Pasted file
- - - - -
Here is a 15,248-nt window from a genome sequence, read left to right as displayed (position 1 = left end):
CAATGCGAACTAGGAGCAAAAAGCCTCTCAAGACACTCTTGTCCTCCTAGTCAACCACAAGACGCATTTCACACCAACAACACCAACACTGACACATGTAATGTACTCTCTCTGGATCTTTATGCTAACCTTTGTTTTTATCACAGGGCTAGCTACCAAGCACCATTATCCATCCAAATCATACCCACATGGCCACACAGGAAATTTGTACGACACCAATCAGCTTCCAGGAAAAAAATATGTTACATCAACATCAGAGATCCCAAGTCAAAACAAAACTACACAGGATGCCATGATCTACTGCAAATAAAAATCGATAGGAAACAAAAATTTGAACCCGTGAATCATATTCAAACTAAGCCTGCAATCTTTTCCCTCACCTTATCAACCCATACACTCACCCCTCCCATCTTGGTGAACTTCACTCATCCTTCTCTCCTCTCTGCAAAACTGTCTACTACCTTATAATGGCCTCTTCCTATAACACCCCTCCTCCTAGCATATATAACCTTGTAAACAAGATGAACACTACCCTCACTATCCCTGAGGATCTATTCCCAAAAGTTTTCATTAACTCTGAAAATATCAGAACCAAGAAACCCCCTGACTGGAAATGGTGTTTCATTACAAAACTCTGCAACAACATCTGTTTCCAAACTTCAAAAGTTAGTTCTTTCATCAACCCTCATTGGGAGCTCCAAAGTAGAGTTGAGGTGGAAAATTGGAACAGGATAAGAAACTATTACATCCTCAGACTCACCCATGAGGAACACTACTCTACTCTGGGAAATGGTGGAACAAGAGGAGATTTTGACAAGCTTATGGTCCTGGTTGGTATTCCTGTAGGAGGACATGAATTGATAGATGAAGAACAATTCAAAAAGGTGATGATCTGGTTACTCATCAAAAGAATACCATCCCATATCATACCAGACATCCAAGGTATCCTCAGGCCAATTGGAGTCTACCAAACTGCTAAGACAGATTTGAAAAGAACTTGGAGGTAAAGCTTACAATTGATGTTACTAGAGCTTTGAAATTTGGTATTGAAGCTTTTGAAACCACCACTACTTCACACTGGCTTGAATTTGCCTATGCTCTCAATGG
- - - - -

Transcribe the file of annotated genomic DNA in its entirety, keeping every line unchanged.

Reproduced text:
Here is a 15,248-nt window from a genome sequence, read left to right as displayed (position 1 = left end):
CAATGCGAACTAGGAGCAAAAAGCCTCTCAAGACACTCTTGTCCTCCTAGTCAACCACAAGACGCATTTCACACCAACAACACCAACACTGACACATGTAATGTACTCTCTCTGGATCTTTATGCTAACCTTTGTTTTTATCACAGGGCTAGCTACCAAGCACCATTATCCATCCAAATCATACCCACATGGCCACACAGGAAATTTGTACGACACCAATCAGCTTCCAGGAAAAAAATATGTTACATCAACATCAGAGATCCCAAGTCAAAACAAAACTACACAGGATGCCATGATCTACTGCAAATAAAAATCGATAGGAAACAAAAATTTGAACCCGTGAATCATATTCAAACTAAGCCTGCAATCTTTTCCCTCACCTTATCAACCCATACACTCACCCCTCCCATCTTGGTGAACTTCACTCATCCTTCTCTCCTCTCTGCAAAACTGTCTACTACCTTATAATGGCCTCTTCCTATAACACCCCTCCTCCTAGCATATATAACCTTGTAAACAAGATGAACACTACCCTCACTATCCCTGAGGATCTATTCCCAAAAGTTTTCATTAACTCTGAAAATATCAGAACCAAGAAACCCCCTGACTGGAAATGGTGTTTCATTACAAAACTCTGCAACAACATCTGTTTCCAAACTTCAAAAGTTAGTTCTTTCATCAACCCTCATTGGGAGCTCCAAAGTAGAGTTGAGGTGGAAAATTGGAACAGGATAAGAAACTATTACATCCTCAGACTCACCCATGAGGAACACTACTCTACTCTGGGAAATGGTGGAACAAGAGGAGATTTTGACAAGCTTATGGTCCTGGTTGGTATTCCTGTAGGAGGACATGAATTGATAGATGAAGAACAATTCAAAAAGGTGATGATCTGGTTACTCATCAAAAGAATACCATCCCATATCATACCAGACATCCAAGGTATCCTCAGGCCAATTGGAGTCTACCAAACTGCTAAGACAGATTTGAAAAGAACTTGGAGGTAAAGCTTACAATTGATGTTACTAGAGCTTTGAAATTTGGTATTGAAGCTTTTGAAACCACCACTACTTCACACTGGCTTGAATTTGCCTATGCTCTCAATGG